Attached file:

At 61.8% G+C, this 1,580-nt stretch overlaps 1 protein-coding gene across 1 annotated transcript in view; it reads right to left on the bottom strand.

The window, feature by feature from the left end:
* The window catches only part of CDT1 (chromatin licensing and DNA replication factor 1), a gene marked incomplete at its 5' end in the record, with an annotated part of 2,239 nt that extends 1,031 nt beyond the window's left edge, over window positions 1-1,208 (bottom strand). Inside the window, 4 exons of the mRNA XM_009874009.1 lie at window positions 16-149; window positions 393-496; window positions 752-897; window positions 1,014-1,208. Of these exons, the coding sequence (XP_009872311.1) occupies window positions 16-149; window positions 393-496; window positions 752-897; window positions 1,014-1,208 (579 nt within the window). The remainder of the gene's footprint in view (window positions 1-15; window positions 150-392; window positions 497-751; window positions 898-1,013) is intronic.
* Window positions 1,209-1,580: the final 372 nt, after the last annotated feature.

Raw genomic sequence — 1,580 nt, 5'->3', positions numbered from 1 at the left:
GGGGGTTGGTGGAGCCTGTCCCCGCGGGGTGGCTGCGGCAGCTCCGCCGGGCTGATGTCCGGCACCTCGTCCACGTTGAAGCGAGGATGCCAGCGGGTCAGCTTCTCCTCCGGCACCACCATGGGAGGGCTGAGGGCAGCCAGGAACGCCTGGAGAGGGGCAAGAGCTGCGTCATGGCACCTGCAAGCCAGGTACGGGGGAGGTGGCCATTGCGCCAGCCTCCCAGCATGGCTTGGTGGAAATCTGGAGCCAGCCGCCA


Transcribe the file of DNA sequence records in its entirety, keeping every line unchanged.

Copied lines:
At 61.8% G+C, this 1,580-nt stretch overlaps 1 protein-coding gene across 1 annotated transcript in view; it reads right to left on the bottom strand.

The window, feature by feature from the left end:
* The window catches only part of CDT1 (chromatin licensing and DNA replication factor 1), a gene marked incomplete at its 5' end in the record, with an annotated part of 2,239 nt that extends 1,031 nt beyond the window's left edge, over window positions 1-1,208 (bottom strand). Inside the window, 4 exons of the mRNA XM_009874009.1 lie at window positions 16-149; window positions 393-496; window positions 752-897; window positions 1,014-1,208. Of these exons, the coding sequence (XP_009872311.1) occupies window positions 16-149; window positions 393-496; window positions 752-897; window positions 1,014-1,208 (579 nt within the window). The remainder of the gene's footprint in view (window positions 1-15; window positions 150-392; window positions 497-751; window positions 898-1,013) is intronic.
* Window positions 1,209-1,580: the final 372 nt, after the last annotated feature.

Raw genomic sequence — 1,580 nt, 5'->3', positions numbered from 1 at the left:
GGGGGTTGGTGGAGCCTGTCCCCGCGGGGTGGCTGCGGCAGCTCCGCCGGGCTGATGTCCGGCACCTCGTCCACGTTGAAGCGAGGATGCCAGCGGGTCAGCTTCTCCTCCGGCACCACCATGGGAGGGCTGAGGGCAGCCAGGAACGCCTGGAGAGGGGCAAGAGCTGCGTCATGGCACCTGCAAGCCAGGTACGGGGGAGGTGGCCATTGCGCCAGCCTCCCAGCATGGCTTGGTGGAAATCTGGAGCCAGCCGCCA